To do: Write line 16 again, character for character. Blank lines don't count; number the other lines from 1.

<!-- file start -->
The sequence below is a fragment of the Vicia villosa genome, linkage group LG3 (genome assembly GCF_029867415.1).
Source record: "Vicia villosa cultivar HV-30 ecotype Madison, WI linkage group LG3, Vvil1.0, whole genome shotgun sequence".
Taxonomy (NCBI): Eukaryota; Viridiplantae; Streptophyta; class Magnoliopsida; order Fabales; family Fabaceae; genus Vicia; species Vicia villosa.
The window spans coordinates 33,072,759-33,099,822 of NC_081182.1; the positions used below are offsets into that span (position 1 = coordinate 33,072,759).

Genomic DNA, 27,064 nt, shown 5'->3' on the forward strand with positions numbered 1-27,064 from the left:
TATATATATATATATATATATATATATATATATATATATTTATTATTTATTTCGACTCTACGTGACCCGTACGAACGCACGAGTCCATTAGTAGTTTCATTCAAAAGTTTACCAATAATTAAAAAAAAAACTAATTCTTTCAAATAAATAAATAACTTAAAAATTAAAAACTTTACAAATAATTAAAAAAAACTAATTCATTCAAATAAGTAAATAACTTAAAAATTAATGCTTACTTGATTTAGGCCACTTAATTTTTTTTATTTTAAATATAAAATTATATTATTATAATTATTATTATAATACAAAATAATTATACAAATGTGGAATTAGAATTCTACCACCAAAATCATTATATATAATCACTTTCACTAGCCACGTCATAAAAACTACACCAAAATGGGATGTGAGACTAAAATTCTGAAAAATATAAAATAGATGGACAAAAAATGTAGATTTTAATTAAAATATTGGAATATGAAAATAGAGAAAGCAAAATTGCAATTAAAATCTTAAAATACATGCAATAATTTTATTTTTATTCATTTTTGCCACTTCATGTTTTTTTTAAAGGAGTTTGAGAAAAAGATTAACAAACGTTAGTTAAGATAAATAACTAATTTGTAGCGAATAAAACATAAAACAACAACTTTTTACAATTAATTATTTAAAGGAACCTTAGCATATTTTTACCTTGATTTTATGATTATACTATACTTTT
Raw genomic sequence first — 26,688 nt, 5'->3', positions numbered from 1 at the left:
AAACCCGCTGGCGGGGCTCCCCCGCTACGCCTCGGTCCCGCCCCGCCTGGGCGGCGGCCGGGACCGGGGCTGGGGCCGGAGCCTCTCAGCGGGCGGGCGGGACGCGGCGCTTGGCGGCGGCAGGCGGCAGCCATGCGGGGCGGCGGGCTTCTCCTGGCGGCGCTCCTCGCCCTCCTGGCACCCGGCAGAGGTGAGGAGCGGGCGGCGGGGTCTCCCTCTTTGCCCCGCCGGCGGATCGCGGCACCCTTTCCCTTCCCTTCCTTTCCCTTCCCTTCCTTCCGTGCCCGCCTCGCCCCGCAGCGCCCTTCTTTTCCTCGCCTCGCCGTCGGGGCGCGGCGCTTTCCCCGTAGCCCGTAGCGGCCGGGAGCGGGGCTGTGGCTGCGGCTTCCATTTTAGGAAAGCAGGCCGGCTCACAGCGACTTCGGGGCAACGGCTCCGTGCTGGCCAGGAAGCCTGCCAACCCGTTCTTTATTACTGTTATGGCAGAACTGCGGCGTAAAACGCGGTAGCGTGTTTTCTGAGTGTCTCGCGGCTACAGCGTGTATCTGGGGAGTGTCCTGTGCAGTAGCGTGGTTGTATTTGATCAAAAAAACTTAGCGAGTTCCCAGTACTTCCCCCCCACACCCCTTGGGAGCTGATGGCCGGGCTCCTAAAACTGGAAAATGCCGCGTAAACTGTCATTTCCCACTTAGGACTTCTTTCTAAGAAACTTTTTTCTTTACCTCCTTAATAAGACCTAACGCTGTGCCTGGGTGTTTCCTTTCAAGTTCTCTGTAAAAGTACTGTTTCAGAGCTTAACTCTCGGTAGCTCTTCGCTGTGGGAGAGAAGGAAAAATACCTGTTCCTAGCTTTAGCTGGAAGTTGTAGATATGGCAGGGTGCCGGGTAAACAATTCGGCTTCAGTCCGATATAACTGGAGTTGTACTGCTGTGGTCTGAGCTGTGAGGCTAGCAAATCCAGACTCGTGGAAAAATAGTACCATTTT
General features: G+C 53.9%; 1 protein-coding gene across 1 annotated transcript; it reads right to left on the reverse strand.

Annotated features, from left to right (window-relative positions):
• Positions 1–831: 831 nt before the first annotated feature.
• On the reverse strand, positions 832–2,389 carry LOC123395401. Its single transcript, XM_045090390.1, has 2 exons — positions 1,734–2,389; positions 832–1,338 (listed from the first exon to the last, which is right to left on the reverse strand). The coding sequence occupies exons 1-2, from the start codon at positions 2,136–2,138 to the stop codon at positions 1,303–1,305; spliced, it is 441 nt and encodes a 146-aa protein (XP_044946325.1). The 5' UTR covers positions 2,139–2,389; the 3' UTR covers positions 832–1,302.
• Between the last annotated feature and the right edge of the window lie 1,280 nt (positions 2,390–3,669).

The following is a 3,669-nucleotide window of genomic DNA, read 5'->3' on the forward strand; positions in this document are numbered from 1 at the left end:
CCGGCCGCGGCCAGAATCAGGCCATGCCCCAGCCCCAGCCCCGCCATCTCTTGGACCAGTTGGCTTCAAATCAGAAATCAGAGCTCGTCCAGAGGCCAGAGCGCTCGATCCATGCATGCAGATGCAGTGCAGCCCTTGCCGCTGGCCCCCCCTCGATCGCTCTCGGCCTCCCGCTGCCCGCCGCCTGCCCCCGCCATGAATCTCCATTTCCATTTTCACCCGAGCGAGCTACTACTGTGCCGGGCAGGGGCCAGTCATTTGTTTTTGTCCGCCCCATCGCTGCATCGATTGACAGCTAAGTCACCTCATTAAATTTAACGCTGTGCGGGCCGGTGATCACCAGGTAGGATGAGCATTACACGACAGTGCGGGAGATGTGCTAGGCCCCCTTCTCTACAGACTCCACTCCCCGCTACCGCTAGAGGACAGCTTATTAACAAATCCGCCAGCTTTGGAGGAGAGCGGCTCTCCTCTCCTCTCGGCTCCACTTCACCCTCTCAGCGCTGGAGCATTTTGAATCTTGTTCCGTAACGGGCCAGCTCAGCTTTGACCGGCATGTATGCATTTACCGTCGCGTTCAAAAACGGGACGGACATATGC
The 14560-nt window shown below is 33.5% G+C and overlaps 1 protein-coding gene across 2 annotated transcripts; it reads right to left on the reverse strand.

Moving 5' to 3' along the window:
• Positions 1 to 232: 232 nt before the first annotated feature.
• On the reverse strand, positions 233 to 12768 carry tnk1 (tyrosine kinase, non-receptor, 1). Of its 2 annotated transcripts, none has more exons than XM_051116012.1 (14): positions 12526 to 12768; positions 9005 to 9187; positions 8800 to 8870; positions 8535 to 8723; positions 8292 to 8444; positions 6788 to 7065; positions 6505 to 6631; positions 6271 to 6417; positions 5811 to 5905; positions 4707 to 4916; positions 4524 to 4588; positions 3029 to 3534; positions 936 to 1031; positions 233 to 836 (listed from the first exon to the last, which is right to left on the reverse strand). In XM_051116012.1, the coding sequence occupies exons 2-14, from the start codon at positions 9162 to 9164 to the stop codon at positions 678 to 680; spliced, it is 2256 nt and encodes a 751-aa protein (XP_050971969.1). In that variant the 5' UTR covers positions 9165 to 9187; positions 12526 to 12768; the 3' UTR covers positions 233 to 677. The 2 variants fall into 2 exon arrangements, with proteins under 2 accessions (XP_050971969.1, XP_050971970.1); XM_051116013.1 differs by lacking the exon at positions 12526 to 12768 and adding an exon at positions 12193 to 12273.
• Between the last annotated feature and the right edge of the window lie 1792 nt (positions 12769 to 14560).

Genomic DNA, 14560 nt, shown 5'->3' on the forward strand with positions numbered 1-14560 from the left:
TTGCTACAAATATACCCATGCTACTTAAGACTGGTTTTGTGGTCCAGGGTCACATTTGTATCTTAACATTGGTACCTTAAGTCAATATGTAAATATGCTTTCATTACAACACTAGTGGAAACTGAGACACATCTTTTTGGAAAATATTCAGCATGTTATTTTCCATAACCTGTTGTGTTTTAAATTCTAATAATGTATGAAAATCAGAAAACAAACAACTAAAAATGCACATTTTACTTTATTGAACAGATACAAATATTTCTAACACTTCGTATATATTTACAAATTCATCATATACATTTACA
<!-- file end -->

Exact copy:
The 14560-nt window shown below is 33.5% G+C and overlaps 1 protein-coding gene across 2 annotated transcripts; it reads right to left on the reverse strand.